Proud Mary (2018)

  • Time: 89 min
  • Genre: Action | Crime | Thriller
  • Director: Babak Najafi
  • Cast: Taraji P. Henson, Neal McDonough, Jahi Di’Allo Winston


Mary (Taraji P. Henson) is a hit woman working for an organized crime family in Boston, whose life is completely turned around when she meets a young boy whose path she crosses when a professional hit goes bad.


  • It is a given fact that Taraji P. Henson has the sass and swagger in the world to carry Proud Mary, which shamelessly rips off John Cassavetes’ Gloria and marries it to a John Wick-type of action film. Henson is most definitely the only reason Proud Mary is even remotely worth watching, but even she cannot save it from mired in mediocrity.

    Henson is Mary, a hitwoman with a heart of gold, seen at the start killing a mark but sparing his young son, Danny (Jahi Di’Allo Winston), who was too busy playing video games in the next room to realise his father had been shot. Cut to a year later – Danny is a hardened street urchin, running drugs for a Russian gangster named Uncle (Xander Berkeley), who has no qualms about physically abusing the thirteen-year-old and who also happens to be the rival of Mary’s boss, Benny (Danny Glover), who rescued her when she was a teenager, took her into his crime family and trained her to be the killer she is today. When Mary finds an injured Danny in an alley, she takes him into her luxurious apartment and then goes to confront Uncle and inadvertently sparks a gang war when she shoots him dead.

    Even before this comes to pass, Mary has obviously been thinking twice about her life. She’s keen on getting out though, naturally, hardly anyone flies out of Benny’s nest. Perhaps her conflict might have been more resonant had screenwriters Steve Antin, John Stuart Newman and Christian Swegal given Henson and Glover something more to work with than the usual recycled scraps. As for the action sequences, they’re rote at best with barely competent staging from director Babak Najafi, who incredibly shows less aptitude here than he displayed in his previous effort, London Has Fallen.

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  • A hitwoman decides to leave a life of killing after joining an organized crime family in Boston, MA. Said hitwoman also attempts to look after a young kid who’s being terrorized by the nasty thugs he works for. That’s the gist of Proud Mary, my latest review. After an opening credits sequence that’s a homage to blaxploitation films everywhere, “Mary” reeks in terms of familiarity and forced habitualness. It descends into becoming a totally stock mob thriller.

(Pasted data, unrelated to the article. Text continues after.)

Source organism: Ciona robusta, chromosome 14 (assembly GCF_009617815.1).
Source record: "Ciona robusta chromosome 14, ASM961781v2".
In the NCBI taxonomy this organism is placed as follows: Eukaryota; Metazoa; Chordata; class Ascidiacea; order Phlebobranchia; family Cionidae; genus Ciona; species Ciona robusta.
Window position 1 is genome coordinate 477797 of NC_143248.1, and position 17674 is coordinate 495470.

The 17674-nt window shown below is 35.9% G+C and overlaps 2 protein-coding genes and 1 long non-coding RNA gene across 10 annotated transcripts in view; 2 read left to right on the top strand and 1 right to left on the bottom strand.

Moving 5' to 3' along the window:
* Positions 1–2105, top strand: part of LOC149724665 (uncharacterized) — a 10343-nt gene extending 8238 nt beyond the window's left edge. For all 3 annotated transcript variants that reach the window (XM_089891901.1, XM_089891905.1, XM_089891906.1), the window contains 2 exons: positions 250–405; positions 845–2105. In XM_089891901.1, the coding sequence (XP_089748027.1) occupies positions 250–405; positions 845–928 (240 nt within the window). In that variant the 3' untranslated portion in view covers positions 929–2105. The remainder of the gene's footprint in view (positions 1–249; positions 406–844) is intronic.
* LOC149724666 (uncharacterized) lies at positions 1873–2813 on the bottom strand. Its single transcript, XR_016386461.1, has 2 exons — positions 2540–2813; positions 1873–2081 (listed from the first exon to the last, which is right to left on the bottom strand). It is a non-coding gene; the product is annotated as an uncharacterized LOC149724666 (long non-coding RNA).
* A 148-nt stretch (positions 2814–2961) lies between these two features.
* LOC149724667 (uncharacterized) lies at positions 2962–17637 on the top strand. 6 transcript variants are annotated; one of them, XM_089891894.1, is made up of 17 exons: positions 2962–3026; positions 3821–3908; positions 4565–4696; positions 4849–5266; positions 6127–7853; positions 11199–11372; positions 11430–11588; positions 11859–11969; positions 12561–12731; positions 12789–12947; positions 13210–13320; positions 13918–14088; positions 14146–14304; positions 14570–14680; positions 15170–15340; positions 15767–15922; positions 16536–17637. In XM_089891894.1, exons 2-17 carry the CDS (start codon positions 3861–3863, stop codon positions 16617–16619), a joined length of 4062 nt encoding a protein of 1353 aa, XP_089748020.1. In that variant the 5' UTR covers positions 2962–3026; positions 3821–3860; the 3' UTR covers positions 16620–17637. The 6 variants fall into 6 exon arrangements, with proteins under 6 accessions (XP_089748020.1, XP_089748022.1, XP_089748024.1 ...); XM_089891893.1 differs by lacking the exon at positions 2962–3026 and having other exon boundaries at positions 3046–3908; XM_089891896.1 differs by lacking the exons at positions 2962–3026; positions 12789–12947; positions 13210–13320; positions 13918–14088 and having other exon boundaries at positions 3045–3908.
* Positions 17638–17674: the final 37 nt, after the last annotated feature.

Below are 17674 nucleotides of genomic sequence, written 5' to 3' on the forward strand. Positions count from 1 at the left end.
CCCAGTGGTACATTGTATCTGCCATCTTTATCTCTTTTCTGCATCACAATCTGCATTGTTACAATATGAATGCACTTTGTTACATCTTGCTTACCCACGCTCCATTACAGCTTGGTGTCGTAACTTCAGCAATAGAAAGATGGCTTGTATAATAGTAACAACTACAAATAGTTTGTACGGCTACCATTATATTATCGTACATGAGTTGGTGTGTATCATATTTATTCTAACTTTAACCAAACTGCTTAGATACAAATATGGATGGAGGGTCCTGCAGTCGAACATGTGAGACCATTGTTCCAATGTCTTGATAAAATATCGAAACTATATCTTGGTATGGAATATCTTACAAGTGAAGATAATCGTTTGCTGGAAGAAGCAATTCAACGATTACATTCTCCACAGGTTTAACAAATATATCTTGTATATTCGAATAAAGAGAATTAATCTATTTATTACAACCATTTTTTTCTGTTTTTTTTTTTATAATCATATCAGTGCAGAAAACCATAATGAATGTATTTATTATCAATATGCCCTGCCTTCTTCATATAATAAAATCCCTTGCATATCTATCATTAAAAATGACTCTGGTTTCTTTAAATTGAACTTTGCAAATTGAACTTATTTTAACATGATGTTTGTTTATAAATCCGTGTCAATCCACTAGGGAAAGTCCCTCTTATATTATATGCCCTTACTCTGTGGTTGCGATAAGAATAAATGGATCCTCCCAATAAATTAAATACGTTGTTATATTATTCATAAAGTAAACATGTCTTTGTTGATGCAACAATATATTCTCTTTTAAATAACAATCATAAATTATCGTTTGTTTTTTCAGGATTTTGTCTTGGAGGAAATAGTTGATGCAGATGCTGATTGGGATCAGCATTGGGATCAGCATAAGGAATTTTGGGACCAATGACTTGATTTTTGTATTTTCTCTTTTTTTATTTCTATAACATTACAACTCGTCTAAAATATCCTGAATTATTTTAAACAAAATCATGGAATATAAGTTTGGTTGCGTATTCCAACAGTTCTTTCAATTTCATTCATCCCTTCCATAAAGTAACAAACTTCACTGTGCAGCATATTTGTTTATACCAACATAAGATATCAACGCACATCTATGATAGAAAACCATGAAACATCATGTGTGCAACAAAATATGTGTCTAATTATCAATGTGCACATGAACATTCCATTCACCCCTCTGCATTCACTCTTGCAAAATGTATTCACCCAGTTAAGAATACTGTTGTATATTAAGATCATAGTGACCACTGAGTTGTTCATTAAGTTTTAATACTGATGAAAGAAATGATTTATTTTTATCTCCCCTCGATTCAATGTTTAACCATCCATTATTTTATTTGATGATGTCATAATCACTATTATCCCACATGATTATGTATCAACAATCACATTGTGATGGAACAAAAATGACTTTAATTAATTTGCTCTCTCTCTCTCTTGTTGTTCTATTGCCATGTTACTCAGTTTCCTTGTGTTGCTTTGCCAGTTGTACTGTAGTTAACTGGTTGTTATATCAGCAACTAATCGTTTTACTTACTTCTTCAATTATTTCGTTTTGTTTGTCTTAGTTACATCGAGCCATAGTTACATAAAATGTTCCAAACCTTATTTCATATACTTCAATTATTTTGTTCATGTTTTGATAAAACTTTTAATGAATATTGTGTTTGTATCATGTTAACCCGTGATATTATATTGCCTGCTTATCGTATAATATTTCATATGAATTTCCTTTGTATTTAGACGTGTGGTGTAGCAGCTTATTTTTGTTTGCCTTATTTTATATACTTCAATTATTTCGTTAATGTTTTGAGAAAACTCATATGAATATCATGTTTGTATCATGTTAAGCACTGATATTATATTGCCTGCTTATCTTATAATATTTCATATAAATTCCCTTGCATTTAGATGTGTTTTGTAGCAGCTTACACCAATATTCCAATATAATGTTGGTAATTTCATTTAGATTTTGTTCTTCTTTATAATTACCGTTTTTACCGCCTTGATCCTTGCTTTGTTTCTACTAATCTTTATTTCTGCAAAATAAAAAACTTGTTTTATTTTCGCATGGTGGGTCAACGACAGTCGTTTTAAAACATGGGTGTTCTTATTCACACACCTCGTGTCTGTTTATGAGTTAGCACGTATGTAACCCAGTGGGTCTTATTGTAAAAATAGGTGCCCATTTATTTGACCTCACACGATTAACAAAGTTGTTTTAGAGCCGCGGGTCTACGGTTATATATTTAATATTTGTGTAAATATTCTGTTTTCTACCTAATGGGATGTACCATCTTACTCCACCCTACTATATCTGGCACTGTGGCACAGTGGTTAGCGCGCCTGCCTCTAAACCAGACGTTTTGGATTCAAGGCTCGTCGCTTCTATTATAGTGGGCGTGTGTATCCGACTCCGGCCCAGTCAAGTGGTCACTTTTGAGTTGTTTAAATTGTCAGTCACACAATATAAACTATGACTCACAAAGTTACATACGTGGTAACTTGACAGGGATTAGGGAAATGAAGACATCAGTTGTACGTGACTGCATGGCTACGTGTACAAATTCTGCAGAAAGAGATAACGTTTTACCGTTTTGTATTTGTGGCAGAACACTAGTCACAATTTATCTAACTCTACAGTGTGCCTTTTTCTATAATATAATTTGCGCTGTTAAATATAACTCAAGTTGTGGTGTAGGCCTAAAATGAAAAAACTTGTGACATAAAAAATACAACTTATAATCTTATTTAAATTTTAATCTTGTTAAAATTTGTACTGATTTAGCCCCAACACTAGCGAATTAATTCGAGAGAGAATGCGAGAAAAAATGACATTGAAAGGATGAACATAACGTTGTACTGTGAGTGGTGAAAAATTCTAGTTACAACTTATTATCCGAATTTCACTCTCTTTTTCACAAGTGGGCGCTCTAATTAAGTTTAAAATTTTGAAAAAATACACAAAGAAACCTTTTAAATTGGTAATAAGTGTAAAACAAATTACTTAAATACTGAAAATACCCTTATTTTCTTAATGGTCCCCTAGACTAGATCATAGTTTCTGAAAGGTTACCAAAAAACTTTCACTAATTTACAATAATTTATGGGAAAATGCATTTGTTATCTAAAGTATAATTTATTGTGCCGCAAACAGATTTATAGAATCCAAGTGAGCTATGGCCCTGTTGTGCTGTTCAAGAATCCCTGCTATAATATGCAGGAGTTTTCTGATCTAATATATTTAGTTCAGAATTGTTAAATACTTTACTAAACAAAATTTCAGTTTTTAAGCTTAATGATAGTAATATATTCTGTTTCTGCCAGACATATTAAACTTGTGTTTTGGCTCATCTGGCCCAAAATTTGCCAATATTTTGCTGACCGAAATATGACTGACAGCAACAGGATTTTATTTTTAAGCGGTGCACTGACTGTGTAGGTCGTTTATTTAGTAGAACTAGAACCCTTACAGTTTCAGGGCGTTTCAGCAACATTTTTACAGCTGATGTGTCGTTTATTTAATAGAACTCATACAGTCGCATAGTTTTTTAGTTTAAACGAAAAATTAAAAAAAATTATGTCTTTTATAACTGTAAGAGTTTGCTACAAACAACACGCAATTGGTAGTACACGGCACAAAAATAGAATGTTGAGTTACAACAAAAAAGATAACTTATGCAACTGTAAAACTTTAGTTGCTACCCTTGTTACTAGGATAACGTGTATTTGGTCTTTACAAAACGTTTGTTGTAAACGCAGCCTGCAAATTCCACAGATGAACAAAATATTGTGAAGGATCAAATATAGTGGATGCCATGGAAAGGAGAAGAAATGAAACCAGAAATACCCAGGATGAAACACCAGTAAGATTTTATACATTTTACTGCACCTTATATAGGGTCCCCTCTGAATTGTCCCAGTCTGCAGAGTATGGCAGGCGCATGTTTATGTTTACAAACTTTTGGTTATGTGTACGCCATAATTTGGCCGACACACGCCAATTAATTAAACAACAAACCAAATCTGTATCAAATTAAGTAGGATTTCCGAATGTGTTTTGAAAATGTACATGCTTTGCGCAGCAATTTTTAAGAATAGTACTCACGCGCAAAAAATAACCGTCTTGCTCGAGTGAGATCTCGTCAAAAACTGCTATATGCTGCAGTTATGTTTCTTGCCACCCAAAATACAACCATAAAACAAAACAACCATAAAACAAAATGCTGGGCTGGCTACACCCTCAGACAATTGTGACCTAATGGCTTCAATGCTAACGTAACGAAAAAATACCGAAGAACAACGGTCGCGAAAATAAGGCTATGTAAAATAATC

“Mary’s” got cool cars but it has risible one-liners. It’s got eccentric guns but it takes itself way too earnestly. Finally, “Mary” is violent but its violence doesn’t completely sting. All the carnage and duality feels half-assed at best. Heck, there’s no visual poetry or ferocity as birds in flight. Bottom line: Proud Mary ain’t no downtown Foxy Brown.

    Proud Mary’s lead is Taraji P. Henson. She’s visibly beautiful, she’s a terrific actress, she’s bad in black, and she has that apparent Pam Grier screen presence. However, Taraji is not an action star. “Mary’s” director (Babak Najafi) knew this early on and that’s why he films Proud Mary’s fighting sequences so shoddily, so sloppily, and without clarity. When Henson’s Mary Goodwin takes out 10-15 guys in “Mary’s” final act, you don’t believe it’s possible and furthermore, you believe the stunt double did all the work.

    Henson, an Oscar-nominated trouper and someone coming off a cinematic hit a la Hidden Figures, needs to have a long, hard talk with her agent. She needs to decide whether or not to bring down the anvil and fire this person.

    All in all, Proud Mary has chintzy dialogue, two or more main characters that fade in and out, a barely resonant Neil McDonough, a tedious midsection, and Tina Turner’s 1971 hit song being played as an obvious ploy. As a mediocre version of a female John Wick, a neutered version of this year’s Accident Man, and a flick that borrows its plot line from 1994’s The Professional, “Mary” sadly earns its January release date. This disposable movie is nothing to be “proud” of. Rating: 1 and a half stars.

    Rating: 1.5 out of 4 stars

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